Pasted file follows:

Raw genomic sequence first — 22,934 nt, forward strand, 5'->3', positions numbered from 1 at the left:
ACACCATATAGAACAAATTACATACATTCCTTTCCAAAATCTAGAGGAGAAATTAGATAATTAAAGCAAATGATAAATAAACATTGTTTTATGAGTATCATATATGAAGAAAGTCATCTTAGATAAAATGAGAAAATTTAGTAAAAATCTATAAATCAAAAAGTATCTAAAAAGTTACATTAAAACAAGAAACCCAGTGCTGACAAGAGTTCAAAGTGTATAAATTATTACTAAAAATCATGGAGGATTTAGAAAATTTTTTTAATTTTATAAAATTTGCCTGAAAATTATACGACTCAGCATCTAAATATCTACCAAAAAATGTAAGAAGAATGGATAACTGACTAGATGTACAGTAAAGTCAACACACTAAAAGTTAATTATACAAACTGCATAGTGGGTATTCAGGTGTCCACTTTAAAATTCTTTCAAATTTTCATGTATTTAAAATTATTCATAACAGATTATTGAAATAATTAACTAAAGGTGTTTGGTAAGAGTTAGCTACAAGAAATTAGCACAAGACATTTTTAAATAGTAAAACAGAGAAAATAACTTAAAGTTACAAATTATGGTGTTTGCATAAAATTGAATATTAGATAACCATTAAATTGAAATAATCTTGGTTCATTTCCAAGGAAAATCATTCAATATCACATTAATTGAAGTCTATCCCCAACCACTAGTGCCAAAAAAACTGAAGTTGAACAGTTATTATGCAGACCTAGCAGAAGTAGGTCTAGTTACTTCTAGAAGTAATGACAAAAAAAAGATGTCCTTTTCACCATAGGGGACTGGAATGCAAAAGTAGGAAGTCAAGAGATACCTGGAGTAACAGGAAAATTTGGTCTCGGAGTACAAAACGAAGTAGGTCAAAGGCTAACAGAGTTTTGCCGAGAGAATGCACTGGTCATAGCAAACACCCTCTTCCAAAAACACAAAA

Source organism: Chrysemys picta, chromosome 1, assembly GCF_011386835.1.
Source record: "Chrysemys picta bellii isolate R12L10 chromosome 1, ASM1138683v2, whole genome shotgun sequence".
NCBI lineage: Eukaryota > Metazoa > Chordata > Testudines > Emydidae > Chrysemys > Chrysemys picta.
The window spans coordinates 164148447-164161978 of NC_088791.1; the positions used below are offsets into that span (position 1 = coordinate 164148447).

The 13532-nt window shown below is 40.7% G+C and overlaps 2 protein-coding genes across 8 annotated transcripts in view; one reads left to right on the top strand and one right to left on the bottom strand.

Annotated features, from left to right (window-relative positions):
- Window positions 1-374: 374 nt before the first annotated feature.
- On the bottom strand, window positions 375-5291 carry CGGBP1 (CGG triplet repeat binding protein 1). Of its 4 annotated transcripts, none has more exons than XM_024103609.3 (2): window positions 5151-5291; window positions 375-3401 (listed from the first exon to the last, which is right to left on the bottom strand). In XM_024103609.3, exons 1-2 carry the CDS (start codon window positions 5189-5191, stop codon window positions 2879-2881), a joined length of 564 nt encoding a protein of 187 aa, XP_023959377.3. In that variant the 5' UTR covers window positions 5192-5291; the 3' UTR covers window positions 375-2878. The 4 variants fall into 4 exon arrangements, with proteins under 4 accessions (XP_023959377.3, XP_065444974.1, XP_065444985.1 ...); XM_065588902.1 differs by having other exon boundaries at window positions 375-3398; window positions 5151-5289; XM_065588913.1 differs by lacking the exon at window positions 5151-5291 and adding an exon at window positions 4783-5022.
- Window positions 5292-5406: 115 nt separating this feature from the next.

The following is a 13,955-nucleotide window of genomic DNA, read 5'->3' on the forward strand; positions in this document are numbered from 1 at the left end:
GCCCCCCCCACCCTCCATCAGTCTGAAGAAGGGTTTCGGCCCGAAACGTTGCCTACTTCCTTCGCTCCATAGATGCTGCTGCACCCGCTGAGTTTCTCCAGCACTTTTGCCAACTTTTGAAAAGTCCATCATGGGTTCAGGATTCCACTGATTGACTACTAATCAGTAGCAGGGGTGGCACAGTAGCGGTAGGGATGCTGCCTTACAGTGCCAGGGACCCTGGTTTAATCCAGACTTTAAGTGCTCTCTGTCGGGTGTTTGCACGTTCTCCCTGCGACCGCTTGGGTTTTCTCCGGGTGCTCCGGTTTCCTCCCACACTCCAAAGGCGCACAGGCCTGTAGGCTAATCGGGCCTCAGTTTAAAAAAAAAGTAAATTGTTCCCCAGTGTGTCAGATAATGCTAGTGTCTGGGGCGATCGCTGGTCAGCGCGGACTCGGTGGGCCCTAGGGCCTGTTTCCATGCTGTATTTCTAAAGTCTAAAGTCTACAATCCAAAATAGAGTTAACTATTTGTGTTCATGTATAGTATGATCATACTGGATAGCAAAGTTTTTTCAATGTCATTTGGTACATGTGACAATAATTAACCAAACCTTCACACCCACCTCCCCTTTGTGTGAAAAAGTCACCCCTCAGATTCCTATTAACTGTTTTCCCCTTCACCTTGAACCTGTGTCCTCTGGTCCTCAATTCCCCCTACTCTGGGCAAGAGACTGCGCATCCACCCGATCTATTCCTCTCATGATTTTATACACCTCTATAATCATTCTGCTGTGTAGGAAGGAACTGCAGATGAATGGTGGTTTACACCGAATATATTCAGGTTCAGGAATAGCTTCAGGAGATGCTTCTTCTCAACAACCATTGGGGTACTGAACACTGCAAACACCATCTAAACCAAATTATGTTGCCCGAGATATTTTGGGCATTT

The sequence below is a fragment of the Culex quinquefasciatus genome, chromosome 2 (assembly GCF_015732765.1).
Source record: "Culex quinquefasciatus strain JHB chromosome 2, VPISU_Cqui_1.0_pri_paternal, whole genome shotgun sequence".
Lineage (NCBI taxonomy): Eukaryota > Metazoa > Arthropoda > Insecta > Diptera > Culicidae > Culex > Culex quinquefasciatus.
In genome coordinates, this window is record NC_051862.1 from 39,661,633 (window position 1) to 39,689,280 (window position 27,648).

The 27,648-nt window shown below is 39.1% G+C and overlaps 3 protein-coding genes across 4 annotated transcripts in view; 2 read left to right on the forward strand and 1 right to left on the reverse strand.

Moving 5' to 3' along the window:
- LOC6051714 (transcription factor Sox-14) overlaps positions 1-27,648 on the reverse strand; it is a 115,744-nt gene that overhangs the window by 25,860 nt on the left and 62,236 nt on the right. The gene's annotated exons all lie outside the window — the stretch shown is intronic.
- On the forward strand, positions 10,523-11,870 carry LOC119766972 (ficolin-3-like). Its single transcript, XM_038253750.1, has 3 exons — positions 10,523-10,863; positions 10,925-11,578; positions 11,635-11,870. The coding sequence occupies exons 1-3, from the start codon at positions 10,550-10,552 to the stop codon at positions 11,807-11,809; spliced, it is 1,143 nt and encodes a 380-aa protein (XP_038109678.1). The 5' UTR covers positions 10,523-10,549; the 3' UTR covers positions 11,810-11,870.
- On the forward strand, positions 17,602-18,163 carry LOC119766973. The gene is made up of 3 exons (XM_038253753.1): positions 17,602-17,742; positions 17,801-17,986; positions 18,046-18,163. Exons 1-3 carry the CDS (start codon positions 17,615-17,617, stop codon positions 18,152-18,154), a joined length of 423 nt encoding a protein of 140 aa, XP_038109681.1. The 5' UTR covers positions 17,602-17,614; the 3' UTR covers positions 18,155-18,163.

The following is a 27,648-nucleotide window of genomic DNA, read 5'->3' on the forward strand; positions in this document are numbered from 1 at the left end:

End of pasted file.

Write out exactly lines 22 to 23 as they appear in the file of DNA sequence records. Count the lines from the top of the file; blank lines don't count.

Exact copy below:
- On the forward strand, positions 17,602-18,163 carry LOC119766973. The gene is made up of 3 exons (XM_038253753.1): positions 17,602-17,742; positions 17,801-17,986; positions 18,046-18,163. Exons 1-3 carry the CDS (start codon positions 17,615-17,617, stop codon positions 18,152-18,154), a joined length of 423 nt encoding a protein of 140 aa, XP_038109681.1. The 5' UTR covers positions 17,602-17,614; the 3' UTR covers positions 18,155-18,163.

The following is a 27,648-nucleotide window of genomic DNA, read 5'->3' on the forward strand; positions in this document are numbered from 1 at the left end: